In March 2018, Lloyd’s Register (LR) acquired cyber security specialists Nettitude.
A cyber security government bill with unprecedented teeth?
The Singaporean Government have released a Cyber Security Bill that is signifying a step in change in the level of control and rigor being mandated from a legal and political perspective.
It's safe to say that 2017 has been an eventful year in the cyber security industry. As well as a steadily growing number of breaches across a multitude of organizations and industries, there have been some pivotal moments that have had a significant impact on the cyber security industry as a whole. We've looked back over the last 12 months and have chosen the top 5 events that have shaped the industry.
Many organizations have gone out and bought SIEM appliances which are either in-house or outsourced to an external security operations center. We have highlighted the top five areas for organizations to review, when they deploy SIEM technology, or utilize a security operations center function. This guide is designed to help improve SIEM coverage, and provide confidence to the organization that they are getting the most from their security operations center providers.
There has been a theme for a while that categorizes security operations centers in to two categories of operation. Reactive capability, where the SOC purely reacts, and proactive capability, where the SOC has a proactive approach to identifying threats. Nettitude’s SOC harnesses both reactive and proactive approaches, however it also builds upon this through leveraging machine based learning to provide predictive capability.
As organizations become more dependent upon increasing amounts of data, many companies are hiring Chief Information Security Officers, (CISOs) to take on the responsibility of managing information security programs.
Many organizations will be familiar with the Verizon Data Breach Investigations Report, (DBIR) that is issued each year. A reoccurring theme within the report each year is to record the average amount of time it takes an organization to identify an attack, (or data breach) from the initial point that the intruder gained access to the network. This is often referred to as the dwell time.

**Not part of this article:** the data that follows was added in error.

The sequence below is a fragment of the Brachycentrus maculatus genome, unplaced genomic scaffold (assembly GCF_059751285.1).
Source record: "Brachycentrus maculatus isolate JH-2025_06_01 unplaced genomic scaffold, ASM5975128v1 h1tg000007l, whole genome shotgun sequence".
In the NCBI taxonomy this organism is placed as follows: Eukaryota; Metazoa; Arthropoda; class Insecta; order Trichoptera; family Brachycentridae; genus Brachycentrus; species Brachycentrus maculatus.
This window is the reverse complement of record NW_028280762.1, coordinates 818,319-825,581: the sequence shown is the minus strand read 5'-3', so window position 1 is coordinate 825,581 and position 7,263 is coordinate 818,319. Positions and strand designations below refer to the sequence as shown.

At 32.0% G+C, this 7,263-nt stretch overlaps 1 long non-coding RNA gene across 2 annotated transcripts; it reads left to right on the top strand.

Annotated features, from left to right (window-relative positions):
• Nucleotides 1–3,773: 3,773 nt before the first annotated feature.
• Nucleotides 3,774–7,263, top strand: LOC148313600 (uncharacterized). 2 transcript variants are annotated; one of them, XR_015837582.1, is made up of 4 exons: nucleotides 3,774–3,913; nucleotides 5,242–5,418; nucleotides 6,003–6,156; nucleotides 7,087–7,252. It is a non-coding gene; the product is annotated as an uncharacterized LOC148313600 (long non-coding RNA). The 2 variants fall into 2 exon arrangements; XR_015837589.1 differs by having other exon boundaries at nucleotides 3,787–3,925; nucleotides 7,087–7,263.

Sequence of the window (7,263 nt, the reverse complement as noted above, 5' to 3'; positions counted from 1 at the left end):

The initial time that it takes to compromise an asset is usually managed in seconds. For spear phishing, this effectively suggests that a user will either decide to click or not click a link in an e-mail within a few seconds of reading it.
The amount of time it typically takes for data to be exfiltrated after an initial incident is measured in days. This means that after the initial compromise, an attacker will be resident within the network for a number of days before attempting to exfiltrate data.
Every organization that either builds a security operations center or subscribes to the services of a managed security services provider (MSSP) hopes that the SOC is able to prevent, detect and respond to cyber related attacks. However, there is huge amounts of variability in SOC services, and it is very common for organizations to build or leverage SOC services that are mismatched to the threats that they face.
A cyber breach is probably one of the most disturbing events that a CISO could encounter. Nettitude has worked with many organizations that have experienced cyber incidents, and provides consulting guidance to organizations to mitigate the threat from cybercrime. Here are our top five things that successful CISOs do to mitigate against the risk of a cyber breach.
We frequently get contacted by organizations after they have experienced a data breach. All too frequently the incident comes as a complete shock, and the reason that they find out it because they are contacted by a 3rd party. We have compiled our top 5 reasons why organizations don’t detect a cyber breach.